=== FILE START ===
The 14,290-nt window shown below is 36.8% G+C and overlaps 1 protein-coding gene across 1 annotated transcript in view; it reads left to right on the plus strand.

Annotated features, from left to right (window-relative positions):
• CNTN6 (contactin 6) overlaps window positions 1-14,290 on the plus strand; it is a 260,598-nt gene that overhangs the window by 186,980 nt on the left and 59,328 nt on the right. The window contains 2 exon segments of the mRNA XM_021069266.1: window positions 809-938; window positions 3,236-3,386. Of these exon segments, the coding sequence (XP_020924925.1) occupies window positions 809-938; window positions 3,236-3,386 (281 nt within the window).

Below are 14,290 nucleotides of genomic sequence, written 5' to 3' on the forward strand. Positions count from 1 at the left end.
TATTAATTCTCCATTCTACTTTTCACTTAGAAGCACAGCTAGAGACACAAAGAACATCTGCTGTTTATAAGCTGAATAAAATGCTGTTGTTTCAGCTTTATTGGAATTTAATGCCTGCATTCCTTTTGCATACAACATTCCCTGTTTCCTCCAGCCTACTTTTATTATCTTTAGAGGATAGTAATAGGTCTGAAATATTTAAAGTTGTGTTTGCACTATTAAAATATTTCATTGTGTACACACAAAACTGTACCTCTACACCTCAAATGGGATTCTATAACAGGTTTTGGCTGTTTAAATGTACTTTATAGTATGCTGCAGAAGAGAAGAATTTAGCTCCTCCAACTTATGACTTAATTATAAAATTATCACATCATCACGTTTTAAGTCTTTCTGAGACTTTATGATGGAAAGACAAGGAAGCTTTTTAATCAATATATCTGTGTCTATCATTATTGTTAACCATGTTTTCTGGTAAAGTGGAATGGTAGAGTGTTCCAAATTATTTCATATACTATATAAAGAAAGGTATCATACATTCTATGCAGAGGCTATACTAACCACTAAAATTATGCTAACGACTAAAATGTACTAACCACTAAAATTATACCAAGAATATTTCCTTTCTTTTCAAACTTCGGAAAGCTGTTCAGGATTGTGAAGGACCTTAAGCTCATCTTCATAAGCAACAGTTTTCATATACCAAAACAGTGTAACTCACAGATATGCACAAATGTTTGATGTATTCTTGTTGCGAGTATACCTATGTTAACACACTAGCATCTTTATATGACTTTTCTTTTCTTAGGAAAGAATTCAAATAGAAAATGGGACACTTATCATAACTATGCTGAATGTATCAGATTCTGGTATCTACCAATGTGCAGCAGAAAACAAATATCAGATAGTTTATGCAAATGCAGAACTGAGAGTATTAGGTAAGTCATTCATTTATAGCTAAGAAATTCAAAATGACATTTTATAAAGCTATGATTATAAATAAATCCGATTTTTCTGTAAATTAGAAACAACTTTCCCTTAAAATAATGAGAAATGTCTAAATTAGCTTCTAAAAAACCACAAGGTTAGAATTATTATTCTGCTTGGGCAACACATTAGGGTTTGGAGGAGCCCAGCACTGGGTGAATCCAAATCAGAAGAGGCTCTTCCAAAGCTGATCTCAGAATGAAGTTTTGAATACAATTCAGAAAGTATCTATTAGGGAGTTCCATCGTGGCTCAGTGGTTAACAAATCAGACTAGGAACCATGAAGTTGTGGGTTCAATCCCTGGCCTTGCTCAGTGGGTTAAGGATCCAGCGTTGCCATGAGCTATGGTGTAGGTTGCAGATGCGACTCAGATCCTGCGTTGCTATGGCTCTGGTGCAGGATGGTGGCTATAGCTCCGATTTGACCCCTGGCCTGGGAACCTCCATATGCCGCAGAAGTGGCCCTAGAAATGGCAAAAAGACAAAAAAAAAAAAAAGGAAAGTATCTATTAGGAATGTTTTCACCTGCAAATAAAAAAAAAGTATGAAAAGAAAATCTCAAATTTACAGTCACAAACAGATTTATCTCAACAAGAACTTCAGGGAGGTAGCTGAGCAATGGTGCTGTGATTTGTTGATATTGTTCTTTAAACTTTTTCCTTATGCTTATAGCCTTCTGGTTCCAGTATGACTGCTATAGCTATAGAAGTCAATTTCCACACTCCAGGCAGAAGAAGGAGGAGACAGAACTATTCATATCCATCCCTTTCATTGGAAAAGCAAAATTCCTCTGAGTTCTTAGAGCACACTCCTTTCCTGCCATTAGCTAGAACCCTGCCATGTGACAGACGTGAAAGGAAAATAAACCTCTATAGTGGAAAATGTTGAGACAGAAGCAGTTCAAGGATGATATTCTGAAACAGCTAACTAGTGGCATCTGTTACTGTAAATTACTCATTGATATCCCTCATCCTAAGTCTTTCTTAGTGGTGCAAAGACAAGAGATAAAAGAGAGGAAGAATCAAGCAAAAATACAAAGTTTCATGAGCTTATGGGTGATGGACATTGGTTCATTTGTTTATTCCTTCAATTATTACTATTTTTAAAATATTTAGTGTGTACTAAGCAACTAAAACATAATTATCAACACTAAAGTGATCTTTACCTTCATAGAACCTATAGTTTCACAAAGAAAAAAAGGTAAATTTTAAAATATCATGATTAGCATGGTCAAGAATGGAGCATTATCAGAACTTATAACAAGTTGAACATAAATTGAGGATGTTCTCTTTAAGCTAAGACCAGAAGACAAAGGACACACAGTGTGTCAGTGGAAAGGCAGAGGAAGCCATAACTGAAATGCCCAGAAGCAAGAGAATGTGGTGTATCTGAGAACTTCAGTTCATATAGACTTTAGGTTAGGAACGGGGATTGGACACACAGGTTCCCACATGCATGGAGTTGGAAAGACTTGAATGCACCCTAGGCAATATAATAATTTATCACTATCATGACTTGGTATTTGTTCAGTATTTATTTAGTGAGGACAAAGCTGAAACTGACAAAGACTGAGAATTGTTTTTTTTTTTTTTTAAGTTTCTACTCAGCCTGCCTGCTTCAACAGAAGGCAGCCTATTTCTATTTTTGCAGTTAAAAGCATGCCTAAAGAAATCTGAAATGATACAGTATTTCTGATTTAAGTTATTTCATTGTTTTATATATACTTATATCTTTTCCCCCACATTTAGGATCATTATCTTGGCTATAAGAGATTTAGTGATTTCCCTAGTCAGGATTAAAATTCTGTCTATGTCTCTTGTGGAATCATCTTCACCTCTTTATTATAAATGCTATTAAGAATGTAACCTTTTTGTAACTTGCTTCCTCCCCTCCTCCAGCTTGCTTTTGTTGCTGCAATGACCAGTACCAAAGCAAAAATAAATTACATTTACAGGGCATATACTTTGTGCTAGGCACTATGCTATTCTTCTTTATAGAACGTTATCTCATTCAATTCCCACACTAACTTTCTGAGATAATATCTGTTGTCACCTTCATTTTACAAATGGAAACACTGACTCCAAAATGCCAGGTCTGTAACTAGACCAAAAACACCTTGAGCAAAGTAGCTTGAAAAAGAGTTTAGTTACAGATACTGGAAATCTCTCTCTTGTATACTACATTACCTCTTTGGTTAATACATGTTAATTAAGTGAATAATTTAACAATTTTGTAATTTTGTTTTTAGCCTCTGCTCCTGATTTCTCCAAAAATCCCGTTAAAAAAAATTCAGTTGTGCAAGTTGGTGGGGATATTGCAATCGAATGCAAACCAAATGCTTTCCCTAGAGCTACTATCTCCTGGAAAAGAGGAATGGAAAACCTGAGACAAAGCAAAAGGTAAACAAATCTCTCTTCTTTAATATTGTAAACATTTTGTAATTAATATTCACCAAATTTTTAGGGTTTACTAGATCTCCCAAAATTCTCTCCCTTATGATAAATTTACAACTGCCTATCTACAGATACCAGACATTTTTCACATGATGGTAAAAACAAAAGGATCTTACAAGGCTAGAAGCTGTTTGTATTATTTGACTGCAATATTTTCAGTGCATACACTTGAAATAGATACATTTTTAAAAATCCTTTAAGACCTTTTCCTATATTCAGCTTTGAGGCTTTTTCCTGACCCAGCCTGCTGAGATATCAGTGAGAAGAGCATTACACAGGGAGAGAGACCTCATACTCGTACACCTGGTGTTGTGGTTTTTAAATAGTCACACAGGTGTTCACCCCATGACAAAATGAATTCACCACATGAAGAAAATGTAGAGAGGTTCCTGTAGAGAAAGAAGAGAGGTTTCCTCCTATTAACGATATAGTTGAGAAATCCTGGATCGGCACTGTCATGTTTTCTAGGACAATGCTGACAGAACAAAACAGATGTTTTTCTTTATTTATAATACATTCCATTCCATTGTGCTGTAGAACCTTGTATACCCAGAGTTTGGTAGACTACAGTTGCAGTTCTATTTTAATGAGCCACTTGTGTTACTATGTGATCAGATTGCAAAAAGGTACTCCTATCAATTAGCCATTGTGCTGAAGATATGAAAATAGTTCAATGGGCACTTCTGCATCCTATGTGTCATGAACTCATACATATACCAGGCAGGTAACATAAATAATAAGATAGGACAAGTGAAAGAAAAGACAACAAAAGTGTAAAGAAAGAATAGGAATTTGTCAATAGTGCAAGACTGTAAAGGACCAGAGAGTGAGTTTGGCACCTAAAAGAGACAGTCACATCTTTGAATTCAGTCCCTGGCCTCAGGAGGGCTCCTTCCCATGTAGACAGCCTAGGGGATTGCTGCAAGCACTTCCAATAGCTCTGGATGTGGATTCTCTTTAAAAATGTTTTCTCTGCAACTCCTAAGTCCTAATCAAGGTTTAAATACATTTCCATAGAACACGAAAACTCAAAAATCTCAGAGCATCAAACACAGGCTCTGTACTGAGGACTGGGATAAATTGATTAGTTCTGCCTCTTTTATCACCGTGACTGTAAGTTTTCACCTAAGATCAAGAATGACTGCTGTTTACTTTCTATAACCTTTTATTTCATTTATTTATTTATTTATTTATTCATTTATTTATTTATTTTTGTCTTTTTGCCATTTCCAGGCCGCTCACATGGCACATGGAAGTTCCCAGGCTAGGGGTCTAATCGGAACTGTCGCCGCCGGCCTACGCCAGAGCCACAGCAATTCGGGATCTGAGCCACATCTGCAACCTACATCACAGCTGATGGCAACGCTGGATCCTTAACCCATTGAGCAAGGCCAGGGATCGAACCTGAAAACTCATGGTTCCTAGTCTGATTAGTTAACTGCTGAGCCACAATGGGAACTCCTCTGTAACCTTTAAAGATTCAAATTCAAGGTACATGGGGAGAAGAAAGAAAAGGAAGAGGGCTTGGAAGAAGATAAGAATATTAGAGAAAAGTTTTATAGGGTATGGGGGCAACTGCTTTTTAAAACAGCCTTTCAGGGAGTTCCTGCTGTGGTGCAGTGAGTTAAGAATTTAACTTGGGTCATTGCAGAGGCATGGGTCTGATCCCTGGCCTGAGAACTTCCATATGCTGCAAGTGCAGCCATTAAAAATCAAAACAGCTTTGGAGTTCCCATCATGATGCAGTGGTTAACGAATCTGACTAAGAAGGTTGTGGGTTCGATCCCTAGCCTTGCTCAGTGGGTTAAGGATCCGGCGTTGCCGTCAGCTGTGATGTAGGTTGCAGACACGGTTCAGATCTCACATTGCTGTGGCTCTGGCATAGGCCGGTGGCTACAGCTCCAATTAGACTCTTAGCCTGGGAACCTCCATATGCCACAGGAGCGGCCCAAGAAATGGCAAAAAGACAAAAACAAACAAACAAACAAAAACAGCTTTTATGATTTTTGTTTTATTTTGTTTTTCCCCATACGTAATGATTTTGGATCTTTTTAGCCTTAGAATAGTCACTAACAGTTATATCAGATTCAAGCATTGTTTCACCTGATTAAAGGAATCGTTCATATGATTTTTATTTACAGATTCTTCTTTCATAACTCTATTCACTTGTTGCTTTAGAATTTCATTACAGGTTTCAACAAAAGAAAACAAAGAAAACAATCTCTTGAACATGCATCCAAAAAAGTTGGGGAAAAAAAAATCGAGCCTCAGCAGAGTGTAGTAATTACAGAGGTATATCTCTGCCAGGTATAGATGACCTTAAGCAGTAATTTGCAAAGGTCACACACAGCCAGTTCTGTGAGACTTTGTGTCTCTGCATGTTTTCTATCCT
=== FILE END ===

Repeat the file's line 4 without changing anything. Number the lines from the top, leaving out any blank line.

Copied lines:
Below are 14,290 nucleotides of genomic sequence, written 5' to 3' on the forward strand. Positions count from 1 at the left end.